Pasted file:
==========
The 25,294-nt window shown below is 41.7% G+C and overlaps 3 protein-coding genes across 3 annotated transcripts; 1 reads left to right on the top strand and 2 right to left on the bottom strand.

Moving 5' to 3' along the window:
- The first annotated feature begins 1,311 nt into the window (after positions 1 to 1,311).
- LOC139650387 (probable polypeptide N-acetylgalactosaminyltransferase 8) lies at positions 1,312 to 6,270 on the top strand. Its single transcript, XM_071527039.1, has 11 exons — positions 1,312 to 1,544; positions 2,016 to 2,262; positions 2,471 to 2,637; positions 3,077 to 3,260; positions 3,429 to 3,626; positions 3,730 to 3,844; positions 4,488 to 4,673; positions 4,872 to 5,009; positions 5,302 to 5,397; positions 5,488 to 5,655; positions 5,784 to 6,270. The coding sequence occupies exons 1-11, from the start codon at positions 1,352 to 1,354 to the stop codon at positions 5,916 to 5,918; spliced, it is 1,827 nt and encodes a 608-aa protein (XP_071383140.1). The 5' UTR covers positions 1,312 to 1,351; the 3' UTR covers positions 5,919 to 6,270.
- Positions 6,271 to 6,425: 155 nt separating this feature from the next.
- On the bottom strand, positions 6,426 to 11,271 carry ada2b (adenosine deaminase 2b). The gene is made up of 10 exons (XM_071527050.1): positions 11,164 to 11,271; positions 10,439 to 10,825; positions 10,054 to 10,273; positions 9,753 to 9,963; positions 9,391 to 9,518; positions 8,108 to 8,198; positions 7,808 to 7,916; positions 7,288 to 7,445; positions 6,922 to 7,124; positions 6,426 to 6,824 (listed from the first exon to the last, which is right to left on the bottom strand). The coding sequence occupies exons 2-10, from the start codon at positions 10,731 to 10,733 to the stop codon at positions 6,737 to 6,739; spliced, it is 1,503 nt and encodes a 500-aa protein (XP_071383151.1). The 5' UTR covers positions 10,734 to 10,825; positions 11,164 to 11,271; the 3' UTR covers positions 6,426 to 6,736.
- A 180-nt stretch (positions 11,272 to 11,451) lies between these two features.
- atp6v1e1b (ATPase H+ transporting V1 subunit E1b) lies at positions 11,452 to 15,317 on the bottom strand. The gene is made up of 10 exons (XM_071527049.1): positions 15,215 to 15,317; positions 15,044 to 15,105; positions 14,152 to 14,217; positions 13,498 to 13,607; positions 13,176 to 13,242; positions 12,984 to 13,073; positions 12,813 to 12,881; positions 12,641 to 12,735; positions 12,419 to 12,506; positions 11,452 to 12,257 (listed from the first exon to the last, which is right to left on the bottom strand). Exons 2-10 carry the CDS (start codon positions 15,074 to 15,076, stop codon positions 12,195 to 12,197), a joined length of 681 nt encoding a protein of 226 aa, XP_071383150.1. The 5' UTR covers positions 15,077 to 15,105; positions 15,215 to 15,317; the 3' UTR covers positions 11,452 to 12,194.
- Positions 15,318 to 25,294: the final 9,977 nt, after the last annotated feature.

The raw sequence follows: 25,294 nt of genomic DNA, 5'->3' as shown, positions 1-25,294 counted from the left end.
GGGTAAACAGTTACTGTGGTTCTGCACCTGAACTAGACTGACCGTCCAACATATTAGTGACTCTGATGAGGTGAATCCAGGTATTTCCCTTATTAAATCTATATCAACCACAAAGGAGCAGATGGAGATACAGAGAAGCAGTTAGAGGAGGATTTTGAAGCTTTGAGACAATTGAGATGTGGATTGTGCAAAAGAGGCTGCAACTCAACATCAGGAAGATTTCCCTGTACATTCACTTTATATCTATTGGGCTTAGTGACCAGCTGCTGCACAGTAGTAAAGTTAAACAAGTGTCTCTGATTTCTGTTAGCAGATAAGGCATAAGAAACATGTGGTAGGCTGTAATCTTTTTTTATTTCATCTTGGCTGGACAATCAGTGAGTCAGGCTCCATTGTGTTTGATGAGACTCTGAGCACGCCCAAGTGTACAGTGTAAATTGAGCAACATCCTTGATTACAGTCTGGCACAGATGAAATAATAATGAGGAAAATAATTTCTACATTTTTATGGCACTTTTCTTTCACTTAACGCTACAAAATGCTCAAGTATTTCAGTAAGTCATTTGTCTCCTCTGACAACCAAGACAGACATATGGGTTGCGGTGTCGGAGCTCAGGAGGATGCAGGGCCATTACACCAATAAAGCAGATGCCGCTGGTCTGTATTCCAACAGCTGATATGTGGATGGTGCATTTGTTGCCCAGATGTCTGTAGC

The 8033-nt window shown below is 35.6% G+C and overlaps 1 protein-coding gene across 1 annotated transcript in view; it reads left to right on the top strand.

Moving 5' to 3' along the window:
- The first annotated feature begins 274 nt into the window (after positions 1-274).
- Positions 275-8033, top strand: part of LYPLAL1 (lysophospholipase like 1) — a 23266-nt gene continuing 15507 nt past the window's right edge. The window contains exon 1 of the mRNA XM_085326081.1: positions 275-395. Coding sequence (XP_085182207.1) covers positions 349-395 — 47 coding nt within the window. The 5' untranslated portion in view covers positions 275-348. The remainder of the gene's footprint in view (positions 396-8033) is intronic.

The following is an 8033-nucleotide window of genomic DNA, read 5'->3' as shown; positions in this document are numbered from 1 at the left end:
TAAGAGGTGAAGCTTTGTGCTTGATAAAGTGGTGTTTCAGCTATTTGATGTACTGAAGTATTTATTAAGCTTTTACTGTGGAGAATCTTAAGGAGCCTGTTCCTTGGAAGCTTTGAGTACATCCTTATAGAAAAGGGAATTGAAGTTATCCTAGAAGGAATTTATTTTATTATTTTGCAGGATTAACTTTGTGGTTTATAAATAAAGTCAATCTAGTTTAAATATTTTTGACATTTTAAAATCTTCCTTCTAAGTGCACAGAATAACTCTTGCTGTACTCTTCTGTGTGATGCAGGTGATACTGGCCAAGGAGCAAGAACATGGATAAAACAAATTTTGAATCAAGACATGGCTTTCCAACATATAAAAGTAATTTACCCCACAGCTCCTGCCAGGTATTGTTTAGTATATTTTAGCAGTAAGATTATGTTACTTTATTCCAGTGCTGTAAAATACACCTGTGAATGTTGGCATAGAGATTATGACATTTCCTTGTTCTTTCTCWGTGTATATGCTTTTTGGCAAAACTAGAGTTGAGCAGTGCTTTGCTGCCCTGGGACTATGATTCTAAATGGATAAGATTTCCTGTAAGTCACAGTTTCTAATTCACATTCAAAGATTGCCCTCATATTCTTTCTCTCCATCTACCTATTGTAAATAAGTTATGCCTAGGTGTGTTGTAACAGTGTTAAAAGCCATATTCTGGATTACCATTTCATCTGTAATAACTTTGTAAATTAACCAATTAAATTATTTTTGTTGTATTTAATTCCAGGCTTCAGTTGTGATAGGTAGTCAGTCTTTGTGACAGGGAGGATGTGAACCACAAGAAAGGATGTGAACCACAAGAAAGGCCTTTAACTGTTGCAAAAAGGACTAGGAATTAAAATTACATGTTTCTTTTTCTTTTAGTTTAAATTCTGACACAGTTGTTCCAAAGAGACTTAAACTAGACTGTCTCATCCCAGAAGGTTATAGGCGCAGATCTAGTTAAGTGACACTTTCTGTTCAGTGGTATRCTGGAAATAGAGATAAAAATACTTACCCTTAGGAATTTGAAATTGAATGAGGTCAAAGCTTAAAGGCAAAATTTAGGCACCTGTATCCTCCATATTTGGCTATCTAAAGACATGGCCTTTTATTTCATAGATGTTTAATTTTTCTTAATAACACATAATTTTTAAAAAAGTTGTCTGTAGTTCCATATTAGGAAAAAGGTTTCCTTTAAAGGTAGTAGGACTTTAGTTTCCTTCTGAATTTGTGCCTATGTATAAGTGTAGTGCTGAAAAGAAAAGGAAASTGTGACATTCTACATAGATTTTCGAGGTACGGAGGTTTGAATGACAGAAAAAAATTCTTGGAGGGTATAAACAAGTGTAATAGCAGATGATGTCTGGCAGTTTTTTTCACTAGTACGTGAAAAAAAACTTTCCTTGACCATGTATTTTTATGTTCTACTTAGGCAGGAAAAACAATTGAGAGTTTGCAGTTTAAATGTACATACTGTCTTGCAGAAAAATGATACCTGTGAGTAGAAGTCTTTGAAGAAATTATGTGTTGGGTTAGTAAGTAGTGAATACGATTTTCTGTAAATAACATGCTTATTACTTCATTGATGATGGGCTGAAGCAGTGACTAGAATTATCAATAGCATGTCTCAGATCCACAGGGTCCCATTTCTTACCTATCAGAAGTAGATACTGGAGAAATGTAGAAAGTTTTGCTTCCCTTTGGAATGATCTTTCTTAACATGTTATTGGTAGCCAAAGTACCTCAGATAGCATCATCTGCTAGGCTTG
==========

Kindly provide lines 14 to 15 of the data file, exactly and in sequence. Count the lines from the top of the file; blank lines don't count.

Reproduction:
- The first annotated feature begins 274 nt into the window (after positions 1-274).
- Positions 275-8033, top strand: part of LYPLAL1 (lysophospholipase like 1) — a 23266-nt gene continuing 15507 nt past the window's right edge. The window contains exon 1 of the mRNA XM_085326081.1: positions 275-395. Coding sequence (XP_085182207.1) covers positions 349-395 — 47 coding nt within the window. The 5' untranslated portion in view covers positions 275-348. The remainder of the gene's footprint in view (positions 396-8033) is intronic.